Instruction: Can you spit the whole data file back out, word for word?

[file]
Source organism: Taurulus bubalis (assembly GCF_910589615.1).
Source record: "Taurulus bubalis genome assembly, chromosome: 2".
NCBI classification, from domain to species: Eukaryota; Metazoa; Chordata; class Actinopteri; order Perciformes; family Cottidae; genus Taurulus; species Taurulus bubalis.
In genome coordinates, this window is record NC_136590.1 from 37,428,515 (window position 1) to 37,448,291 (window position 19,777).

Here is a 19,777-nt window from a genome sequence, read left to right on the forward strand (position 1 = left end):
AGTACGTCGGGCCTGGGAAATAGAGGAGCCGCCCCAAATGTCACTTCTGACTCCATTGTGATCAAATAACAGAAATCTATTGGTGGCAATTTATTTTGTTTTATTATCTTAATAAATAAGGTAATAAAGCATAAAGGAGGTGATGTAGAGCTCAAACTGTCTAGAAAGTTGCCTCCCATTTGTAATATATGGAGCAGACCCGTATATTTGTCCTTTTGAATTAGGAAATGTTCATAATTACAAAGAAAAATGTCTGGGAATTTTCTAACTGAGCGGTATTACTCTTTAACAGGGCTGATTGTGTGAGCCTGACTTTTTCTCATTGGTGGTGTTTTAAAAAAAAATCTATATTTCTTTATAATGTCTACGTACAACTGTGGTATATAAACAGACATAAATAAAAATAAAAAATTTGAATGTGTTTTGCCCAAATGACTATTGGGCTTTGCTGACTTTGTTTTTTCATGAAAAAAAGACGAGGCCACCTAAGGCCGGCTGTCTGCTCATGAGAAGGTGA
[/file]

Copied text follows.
Source organism: Taurulus bubalis (assembly GCF_910589615.1).
Source record: "Taurulus bubalis genome assembly, chromosome: 2".
NCBI classification, from domain to species: Eukaryota; Metazoa; Chordata; class Actinopteri; order Perciformes; family Cottidae; genus Taurulus; species Taurulus bubalis.
In genome coordinates, this window is record NC_136590.1 from 37,428,515 (window position 1) to 37,448,291 (window position 19,777).

Here is a 19,777-nt window from a genome sequence, read left to right on the forward strand (position 1 = left end):
AGTACGTCGGGCCTGGGAAATAGAGGAGCCGCCCCAAATGTCACTTCTGACTCCATTGTGATCAAATAACAGAAATCTATTGGTGGCAATTTATTTTGTTTTATTATCTTAATAAATAAGGTAATAAAGCATAAAGGAGGTGATGTAGAGCTCAAACTGTCTAGAAAGTTGCCTCCCATTTGTAATATATGGAGCAGACCCGTATATTTGTCCTTTTGAATTAGGAAATGTTCATAATTACAAAGAAAAATGTCTGGGAATTTTCTAACTGAGCGGTATTACTCTTTAACAGGGCTGATTGTGTGAGCCTGACTTTTTCTCATTGGTGGTGTTTTAAAAAAAAATCTATATTTCTTTATAATGTCTACGTACAACTGTGGTATATAAACAGACATAAATAAAAATAAAAAATTTGAATGTGTTTTGCCCAAATGACTATTGGGCTTTGCTGACTTTGTTTTTTCATGAAAAAAAGACGAGGCCACCTAAGGCCGGCTGTCTGCTCATGAGAAGGTGA